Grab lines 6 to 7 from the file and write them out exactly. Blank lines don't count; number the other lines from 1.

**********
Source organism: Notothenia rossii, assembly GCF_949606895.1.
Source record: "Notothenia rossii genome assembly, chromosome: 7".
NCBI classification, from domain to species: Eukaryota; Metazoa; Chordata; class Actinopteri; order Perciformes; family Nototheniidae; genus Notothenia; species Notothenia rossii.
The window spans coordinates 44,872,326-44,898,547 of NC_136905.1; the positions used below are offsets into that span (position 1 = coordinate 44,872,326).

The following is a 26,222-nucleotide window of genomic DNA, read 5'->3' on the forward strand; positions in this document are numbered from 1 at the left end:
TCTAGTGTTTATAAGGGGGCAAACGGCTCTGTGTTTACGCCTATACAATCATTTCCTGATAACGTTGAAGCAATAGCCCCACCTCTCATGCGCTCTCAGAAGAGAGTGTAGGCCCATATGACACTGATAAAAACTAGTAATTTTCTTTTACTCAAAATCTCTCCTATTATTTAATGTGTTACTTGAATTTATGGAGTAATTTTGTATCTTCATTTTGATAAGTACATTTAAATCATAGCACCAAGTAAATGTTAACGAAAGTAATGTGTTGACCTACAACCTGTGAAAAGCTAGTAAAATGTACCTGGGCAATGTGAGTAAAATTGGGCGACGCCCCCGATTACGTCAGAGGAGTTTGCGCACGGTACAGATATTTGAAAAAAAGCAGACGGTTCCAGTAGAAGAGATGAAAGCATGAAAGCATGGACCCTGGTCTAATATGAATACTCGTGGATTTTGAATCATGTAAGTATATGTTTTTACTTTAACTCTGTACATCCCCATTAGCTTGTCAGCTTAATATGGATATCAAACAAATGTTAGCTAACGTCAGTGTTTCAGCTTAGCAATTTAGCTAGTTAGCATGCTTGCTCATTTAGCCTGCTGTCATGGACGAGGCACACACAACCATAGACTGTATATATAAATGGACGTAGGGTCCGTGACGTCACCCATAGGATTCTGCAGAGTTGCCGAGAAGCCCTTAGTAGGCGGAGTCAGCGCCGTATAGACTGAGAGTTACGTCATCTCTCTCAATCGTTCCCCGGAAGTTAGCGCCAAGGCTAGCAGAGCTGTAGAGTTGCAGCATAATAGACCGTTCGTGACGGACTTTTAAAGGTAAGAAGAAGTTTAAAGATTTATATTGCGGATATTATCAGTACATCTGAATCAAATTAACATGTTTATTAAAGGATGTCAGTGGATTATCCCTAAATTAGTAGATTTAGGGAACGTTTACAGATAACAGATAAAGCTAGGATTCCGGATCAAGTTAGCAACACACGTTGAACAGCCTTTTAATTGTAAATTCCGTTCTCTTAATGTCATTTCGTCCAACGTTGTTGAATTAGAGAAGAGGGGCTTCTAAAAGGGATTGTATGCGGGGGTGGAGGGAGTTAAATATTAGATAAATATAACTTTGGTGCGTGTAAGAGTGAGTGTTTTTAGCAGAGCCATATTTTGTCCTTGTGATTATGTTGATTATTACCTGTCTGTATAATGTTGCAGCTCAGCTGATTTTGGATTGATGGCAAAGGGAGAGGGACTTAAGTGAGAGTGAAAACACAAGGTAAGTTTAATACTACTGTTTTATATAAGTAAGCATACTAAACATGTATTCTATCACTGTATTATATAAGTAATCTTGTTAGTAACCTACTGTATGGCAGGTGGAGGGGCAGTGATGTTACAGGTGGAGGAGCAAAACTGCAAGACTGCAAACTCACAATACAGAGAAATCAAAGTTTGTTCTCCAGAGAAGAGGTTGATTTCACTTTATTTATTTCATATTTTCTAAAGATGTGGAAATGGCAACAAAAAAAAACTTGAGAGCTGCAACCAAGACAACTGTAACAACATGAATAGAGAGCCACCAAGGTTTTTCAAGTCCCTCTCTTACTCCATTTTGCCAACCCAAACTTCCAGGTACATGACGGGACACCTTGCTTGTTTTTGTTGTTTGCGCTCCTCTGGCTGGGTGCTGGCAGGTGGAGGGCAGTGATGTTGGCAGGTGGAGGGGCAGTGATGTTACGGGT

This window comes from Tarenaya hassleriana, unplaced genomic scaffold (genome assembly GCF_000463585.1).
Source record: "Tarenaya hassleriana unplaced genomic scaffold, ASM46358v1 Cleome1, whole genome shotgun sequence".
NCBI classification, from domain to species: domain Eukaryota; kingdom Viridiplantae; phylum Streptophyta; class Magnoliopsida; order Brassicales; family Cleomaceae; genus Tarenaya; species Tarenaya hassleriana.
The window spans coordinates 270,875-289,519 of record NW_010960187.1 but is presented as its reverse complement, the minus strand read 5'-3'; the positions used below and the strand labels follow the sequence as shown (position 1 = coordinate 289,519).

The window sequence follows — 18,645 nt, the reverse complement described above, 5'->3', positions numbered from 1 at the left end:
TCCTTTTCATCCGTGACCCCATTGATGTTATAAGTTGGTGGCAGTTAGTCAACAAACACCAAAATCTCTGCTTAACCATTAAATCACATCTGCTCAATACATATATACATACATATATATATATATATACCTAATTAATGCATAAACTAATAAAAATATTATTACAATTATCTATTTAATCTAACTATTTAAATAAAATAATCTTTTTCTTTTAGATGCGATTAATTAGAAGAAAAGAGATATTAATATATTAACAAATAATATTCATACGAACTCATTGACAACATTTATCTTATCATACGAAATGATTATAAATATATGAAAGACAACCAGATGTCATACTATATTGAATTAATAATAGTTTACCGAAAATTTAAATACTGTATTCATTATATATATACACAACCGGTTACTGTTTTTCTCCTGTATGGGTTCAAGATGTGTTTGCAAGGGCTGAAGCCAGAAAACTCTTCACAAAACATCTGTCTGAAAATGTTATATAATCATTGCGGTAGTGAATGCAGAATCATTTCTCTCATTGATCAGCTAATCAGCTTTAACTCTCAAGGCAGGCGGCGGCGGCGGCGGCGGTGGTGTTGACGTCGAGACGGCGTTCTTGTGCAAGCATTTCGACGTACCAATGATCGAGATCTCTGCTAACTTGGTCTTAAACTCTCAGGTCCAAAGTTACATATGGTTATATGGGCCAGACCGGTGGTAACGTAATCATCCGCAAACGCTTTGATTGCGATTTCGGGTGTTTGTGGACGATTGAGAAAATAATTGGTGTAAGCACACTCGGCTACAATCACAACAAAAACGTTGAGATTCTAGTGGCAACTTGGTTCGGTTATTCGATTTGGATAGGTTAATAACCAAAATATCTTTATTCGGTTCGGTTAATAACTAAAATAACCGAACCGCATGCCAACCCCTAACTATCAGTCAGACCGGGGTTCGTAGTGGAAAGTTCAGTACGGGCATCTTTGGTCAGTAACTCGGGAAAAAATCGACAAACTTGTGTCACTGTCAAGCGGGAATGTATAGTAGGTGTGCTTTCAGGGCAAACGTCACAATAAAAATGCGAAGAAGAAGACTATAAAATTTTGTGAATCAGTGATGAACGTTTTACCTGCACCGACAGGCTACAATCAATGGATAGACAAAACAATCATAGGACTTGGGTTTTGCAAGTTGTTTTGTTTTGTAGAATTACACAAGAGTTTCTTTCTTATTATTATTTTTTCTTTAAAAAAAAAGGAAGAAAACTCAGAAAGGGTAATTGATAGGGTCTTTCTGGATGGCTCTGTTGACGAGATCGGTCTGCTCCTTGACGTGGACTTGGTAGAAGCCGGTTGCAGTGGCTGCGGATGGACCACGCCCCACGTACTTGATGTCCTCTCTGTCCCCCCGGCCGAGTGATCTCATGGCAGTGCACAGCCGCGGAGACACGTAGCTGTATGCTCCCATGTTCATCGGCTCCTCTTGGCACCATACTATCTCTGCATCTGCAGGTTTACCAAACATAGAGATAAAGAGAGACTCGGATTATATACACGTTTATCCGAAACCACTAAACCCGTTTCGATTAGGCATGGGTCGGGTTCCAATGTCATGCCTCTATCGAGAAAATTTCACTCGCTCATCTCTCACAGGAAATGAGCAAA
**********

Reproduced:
TCTAGTGTTTATAAGGGGGCAAACGGCTCTGTGTTTACGCCTATACAATCATTTCCTGATAACGTTGAAGCAATAGCCCCACCTCTCATGCGCTCTCAGAAGAGAGTGTAGGCCCATATGACACTGATAAAAACTAGTAATTTTCTTTTACTCAAAATCTCTCCTATTATTTAATGTGTTACTTGAATTTATGGAGTAATTTTGTATCTTCATTTTGATAAGTACATTTAAATCATAGCACCAAGTAAATGTTAACGAAAGTAATGTGTTGACCTACAACCTGTGAAAAGCTAGTAAAATGTACCTGGGCAATGTGAGTAAAATTGGGCGACGCCCCCGATTACGTCAGAGGAGTTTGCGCACGGTACAGATATTTGAAAAAAAGCAGACGGTTCCAGTAGAAGAGATGAAAGCATGAAAGCATGGACCCTGGTCTAATATGAATACTCGTGGATTTTGAATCATGTAAGTATATGTTTTTACTTTAACTCTGTACATCCCCATTAGCTTGTCAGCTTAATATGGATATCAAACAAATGTTAGCTAACGTCAGTGTTTCAGCTTAGCAATTTAGCTAGTTAGCATGCTTGCTCATTTAGCCTGCTGTCATGGACGAGGCACACACAACCATAGACTGTATATATAAATGGACGTAGGGTCCGTGACGTCACCCATAGGATTCTGCAGAGTTGCCGAGAAGCCCTTAGTAGGCGGAGTCAGCGCCGTATAGACTGAGAGTTACGTCATCTCTCTCAATCGTTCCCCGGAAGTTAGCGCCAAGGCTAGCAGAGCTGTAGAGTTGCAGCATAATAGACCGTTCGTGACGGACTTTTAAAGGTAAGAAGAAGTTTAAAGATTTATATTGCGGATATTATCAGTACATCTGAATCAAATTAACATGTTTATTAAAGGATGTCAGTGGATTATCCCTAAATTAGTAGATTTAGGGAACGTTTACAGATAACAGATAAAGCTAGGATTCCGGATCAAGTTAGCAACACACGTTGAACAGCCTTTTAATTGTAAATTCCGTTCTCTTAATGTCATTTCGTCCAACGTTGTTGAATTAGAGAAGAGGGGCTTCTAAAAGGGATTGTATGCGGGGGTGGAGGGAGTTAAATATTAGATAAATATAACTTTGGTGCGTGTAAGAGTGAGTGTTTTTAGCAGAGCCATATTTTGTCCTTGTGATTATGTTGATTATTACCTGTCTGTATAATGTTGCAGCTCAGCTGATTTTGGATTGATGGCAAAGGGAGAGGGACTTAAGTGAGAGTGAAAACACAAGGTAAGTTTAATACTACTGTTTTATATAAGTAAGCATACTAAACATGTATTCTATCACTGTATTATATAAGTAATCTTGTTAGTAACCTACTGTATGGCAGGTGGAGGGGCAGTGATGTTACAGGTGGAGGAGCAAAACTGCAAGACTGCAAACTCACAATACAGAGAAATCAAAGTTTGTTCTCCAGAGAAGAGGTTGATTTCACTTTATTTATTTCATATTTTCTAAAGATGTGGAAATGGCAACAAAAAAAAACTTGAGAGCTGCAACCAAGACAACTGTAACAACATGAATAGAGAGCCACCAAGGTTTTTCAAGTCCCTCTCTTACTCCATTTTGCCAACCCAAACTTCCAGGTACATGACGGGACACCTTGCTTGTTTTTGTTGTTTGCGCTCCTCTGGCTGGGTGCTGGCAGGTGGAGGGCAGTGATGTTGGCAGGTGGAGGGGCAGTGATGTTACGGGT

This window comes from Tarenaya hassleriana, unplaced genomic scaffold (genome assembly GCF_000463585.1).